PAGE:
What to Do in a Mediation

The most important thing you can bring with you to a mediation is an open mind.  It may sound silly, but if you walk into a mediation with the idea that you will get everything you want or there will be no agreement, then chances are that you will not reach an agreement.

The idea of mediating a divorce (or any other issue) is to create a win-win for both sides.  An agreement that will work for both of you.

Besides keeping your mind open during the process of mediation, preparation includes collecting all documents related to the things that must be decided.

For example, if you and your spouse must deal with the home, then bring all documents that pertain to the home.  In this example, that could be mortgage statements, unpaid tax and insurance bills; or, if your home is in foreclosure, the paperwork to reinstate the mortgage or to do a modification.

As another example, if you have children, then your paperwork may include extraordinary expenses relating to the children—perhaps medical bills left unpaid from a child’s last illness; or maybe paperwork on the tutoring cost for a child who needs some help while in school.

Of course, with children, the child support guidelines need to be calculated.    Paperwork to bring for that would include pay stubs, tax returns for the last year and information on any health insurance covering the children.

At a minimum, preparation may include a list of talking points of things that are important to you and which must be decided with your spouse.

Once you’ve chosen a mediator, he or she may instruct you as to what to bring or what you should have before the date of the mediation.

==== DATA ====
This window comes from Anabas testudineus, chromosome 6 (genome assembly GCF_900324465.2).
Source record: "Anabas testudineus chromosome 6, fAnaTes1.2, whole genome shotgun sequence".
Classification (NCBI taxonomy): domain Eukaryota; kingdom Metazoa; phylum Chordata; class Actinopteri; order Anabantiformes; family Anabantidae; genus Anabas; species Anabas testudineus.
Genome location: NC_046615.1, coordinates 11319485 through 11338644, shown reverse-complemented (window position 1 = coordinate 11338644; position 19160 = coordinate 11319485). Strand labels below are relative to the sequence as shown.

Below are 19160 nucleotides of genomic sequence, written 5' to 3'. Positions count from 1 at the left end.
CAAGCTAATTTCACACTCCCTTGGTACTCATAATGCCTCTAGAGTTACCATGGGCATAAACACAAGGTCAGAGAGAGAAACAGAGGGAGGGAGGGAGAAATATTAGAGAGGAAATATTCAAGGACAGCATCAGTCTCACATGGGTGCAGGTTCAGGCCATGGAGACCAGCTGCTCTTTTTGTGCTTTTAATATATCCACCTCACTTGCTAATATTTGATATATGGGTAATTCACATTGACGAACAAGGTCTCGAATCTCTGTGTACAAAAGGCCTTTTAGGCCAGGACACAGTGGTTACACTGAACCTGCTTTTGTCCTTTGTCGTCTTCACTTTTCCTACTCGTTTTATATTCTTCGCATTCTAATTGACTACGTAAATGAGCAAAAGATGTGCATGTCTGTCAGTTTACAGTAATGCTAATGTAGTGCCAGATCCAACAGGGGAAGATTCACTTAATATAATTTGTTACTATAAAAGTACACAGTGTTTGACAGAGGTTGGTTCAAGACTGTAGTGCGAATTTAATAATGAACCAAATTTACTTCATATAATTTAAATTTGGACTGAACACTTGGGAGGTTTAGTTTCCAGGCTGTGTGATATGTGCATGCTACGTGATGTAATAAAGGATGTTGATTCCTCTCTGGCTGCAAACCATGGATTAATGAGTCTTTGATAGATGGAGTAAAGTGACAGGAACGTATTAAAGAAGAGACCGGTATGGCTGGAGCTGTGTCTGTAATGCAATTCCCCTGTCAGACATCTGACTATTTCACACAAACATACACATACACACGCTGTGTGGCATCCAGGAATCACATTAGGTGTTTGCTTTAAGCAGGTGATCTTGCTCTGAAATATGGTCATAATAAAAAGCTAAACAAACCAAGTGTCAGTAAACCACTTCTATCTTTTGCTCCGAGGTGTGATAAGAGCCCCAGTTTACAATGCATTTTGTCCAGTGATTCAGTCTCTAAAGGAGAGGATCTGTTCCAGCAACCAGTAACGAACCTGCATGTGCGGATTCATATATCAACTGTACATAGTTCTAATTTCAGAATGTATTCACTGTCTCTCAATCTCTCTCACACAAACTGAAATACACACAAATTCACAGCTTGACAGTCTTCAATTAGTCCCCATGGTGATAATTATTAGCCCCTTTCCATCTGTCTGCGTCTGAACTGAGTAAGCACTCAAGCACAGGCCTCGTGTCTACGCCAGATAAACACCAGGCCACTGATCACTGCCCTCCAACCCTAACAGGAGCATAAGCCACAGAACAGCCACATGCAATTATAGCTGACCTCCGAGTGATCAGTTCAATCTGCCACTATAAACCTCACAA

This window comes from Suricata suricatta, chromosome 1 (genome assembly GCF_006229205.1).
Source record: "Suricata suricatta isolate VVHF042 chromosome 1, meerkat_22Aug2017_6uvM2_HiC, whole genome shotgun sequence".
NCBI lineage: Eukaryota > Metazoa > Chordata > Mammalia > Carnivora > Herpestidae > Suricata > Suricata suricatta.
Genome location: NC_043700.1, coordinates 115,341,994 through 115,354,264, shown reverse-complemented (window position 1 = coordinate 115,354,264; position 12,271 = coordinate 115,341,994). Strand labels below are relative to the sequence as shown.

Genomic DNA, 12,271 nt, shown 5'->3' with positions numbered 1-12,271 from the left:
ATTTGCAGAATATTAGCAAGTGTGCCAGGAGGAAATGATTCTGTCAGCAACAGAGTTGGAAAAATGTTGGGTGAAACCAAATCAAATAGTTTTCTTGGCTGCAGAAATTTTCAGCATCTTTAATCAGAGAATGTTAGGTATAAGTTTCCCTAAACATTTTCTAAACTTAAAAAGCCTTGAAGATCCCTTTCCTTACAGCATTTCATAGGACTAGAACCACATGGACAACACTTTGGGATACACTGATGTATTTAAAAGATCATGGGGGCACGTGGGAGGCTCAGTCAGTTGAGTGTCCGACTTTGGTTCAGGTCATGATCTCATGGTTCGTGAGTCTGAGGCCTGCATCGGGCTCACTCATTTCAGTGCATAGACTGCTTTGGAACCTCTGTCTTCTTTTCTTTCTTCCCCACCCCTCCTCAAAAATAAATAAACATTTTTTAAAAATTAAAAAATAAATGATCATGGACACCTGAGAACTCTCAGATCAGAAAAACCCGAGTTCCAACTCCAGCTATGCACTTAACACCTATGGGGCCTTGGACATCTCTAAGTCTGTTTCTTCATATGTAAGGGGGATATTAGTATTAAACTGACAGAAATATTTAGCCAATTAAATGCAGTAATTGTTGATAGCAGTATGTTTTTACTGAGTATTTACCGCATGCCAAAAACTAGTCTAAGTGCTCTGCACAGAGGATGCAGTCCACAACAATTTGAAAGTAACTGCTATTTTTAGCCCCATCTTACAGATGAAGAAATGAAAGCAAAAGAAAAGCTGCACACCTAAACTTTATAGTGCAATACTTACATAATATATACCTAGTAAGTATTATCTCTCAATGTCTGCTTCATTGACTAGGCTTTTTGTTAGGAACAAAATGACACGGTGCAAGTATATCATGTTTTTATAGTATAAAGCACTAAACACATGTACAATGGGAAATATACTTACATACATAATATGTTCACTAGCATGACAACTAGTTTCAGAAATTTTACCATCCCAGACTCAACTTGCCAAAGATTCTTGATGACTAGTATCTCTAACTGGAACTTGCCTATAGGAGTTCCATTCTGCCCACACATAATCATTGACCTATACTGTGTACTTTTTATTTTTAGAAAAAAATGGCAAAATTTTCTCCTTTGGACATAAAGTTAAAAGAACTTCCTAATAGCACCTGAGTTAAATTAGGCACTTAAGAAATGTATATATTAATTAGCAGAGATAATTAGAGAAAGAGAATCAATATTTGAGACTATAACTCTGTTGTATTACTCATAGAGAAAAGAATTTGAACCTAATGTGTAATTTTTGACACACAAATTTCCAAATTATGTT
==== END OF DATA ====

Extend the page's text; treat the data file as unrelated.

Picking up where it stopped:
The Agreement

At least in Ohio once a couple reaches an agreement, it is put in writing for both to sign.  At this point, the options are also pretty straightforward.

The first option is for each of you to sign it.  The second option is to take the agreement with you and have a divorce lawyer review it with you to make sure you understand what you are agreeing to, before you sign it.

The Divorce

If you have done the mediation before filing for divorce, the last step is filing the divorce case itself, with the agreement being filed together with all the papers.

For people who are doing their own divorce, Ohio has self-help centers that walk you through the entire process until the divorce decree is signed by the judge assigned to your case.

If you have a lawyer, the lawyer can set it for an uncontested divorce hearing.  Although the actual schedule of the judge assigned to the case will determine when it will be set for hearing, it is not uncommon for an uncontested divorce to take about3 to 4 weeks after the agreement is signed.

What is Alternative Dispute Resolution?

Alternate dispute resolution (ADR) can take many forms, but one widely cited definition from the Legal Information Institute at Cornell University is that an alternative dispute resolution is “any means of settling disputes outside of the courtroom.” In family law matters, pursuing an ADR can spare loved ones the time, expense, and emotional hardship of a lengthy court trial. ADRs also usually yields outcomes that all parties to a dispute find more equitable and acceptable.